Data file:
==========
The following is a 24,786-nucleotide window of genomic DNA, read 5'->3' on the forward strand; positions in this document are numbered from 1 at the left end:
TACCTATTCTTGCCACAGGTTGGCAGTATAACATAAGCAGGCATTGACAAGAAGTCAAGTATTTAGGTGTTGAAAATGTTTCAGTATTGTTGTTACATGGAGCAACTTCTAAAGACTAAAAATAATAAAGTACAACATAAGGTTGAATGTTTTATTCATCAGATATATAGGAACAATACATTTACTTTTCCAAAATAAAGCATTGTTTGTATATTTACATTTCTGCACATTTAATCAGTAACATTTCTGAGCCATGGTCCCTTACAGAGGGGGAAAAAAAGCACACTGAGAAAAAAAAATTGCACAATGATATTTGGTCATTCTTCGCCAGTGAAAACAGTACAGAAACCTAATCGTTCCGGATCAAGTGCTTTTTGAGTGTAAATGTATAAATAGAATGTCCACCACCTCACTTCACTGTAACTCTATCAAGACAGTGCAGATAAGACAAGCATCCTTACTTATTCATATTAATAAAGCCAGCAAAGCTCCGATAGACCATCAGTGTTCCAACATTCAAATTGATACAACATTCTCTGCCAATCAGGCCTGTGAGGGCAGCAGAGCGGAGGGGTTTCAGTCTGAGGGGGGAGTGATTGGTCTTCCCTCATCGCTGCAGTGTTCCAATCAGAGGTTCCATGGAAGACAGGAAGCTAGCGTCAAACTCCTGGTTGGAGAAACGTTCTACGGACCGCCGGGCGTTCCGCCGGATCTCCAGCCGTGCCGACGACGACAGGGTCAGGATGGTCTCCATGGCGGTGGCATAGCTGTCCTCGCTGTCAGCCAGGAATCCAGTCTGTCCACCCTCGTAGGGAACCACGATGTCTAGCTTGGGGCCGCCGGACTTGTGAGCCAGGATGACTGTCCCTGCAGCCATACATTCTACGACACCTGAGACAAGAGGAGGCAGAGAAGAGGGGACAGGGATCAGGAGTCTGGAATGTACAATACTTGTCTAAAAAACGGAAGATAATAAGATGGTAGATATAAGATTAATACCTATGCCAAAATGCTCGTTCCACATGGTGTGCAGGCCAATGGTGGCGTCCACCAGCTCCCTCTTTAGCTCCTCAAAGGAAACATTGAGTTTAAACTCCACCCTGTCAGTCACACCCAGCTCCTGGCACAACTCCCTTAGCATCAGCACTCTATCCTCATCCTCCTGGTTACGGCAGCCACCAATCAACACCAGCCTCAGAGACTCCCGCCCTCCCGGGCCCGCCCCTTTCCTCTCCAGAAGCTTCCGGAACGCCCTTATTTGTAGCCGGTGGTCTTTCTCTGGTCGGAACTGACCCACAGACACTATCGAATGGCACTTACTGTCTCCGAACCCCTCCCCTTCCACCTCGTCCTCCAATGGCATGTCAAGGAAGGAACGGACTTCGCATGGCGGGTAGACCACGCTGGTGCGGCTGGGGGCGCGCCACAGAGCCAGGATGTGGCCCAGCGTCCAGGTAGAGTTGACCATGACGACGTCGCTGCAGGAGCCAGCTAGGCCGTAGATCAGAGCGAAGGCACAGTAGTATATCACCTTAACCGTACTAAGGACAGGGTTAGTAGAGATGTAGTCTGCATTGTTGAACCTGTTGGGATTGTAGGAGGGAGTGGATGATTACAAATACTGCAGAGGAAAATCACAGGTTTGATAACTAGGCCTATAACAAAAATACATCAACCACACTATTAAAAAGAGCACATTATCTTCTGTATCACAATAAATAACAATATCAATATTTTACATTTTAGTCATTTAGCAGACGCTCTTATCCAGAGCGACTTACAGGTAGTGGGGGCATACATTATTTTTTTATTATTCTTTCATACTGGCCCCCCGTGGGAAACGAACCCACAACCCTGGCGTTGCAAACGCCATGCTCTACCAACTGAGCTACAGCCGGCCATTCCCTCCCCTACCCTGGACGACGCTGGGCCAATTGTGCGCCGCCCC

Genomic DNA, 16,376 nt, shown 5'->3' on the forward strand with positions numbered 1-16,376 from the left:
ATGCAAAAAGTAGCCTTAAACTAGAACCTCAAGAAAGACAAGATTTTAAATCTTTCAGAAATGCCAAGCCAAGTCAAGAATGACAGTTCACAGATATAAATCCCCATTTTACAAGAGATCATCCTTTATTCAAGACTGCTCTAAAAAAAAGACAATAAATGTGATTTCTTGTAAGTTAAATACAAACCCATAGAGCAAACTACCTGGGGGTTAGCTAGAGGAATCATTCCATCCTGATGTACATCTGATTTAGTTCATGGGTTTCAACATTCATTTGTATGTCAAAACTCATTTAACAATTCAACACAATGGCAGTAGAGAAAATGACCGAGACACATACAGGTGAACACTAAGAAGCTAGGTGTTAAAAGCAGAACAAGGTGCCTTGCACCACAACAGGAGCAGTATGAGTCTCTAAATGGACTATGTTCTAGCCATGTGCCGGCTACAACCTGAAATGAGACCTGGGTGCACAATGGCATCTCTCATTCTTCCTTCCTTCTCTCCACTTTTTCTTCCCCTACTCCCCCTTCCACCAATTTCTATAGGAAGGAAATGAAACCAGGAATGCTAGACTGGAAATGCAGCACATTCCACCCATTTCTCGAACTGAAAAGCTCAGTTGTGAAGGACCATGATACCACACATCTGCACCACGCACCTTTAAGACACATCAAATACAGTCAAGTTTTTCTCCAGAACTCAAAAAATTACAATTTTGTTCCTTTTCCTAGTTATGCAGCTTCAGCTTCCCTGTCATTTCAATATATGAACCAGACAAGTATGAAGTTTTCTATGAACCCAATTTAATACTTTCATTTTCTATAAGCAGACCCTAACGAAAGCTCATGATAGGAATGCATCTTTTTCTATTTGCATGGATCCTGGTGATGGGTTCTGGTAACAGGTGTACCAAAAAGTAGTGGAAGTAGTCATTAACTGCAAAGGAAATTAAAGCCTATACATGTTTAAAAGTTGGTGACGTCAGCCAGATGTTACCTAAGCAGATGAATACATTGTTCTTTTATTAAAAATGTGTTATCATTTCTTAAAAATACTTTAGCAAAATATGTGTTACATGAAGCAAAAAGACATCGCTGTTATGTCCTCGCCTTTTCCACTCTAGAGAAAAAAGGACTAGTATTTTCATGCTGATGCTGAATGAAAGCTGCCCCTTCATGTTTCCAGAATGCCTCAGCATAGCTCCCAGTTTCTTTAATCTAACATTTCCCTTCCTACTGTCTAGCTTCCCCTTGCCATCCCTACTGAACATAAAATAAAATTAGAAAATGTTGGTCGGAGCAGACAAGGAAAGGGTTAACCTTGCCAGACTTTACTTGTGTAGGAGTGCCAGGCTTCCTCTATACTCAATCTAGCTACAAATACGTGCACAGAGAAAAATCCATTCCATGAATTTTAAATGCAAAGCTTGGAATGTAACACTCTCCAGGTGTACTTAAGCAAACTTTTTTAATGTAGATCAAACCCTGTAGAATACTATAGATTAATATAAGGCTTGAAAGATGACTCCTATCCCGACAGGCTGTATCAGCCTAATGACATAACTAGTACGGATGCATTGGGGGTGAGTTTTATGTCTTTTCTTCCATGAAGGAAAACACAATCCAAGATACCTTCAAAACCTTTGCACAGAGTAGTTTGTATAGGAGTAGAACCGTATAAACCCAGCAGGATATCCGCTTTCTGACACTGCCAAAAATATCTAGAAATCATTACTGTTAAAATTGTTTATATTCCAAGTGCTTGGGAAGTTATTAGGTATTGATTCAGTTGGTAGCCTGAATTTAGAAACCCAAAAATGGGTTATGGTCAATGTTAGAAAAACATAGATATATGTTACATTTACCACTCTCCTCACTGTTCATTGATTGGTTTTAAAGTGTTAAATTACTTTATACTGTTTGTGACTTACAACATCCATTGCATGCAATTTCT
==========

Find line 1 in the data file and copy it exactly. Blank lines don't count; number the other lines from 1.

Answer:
The following is a 24,786-nucleotide window of genomic DNA, read 5'->3' on the forward strand; positions in this document are numbered from 1 at the left end: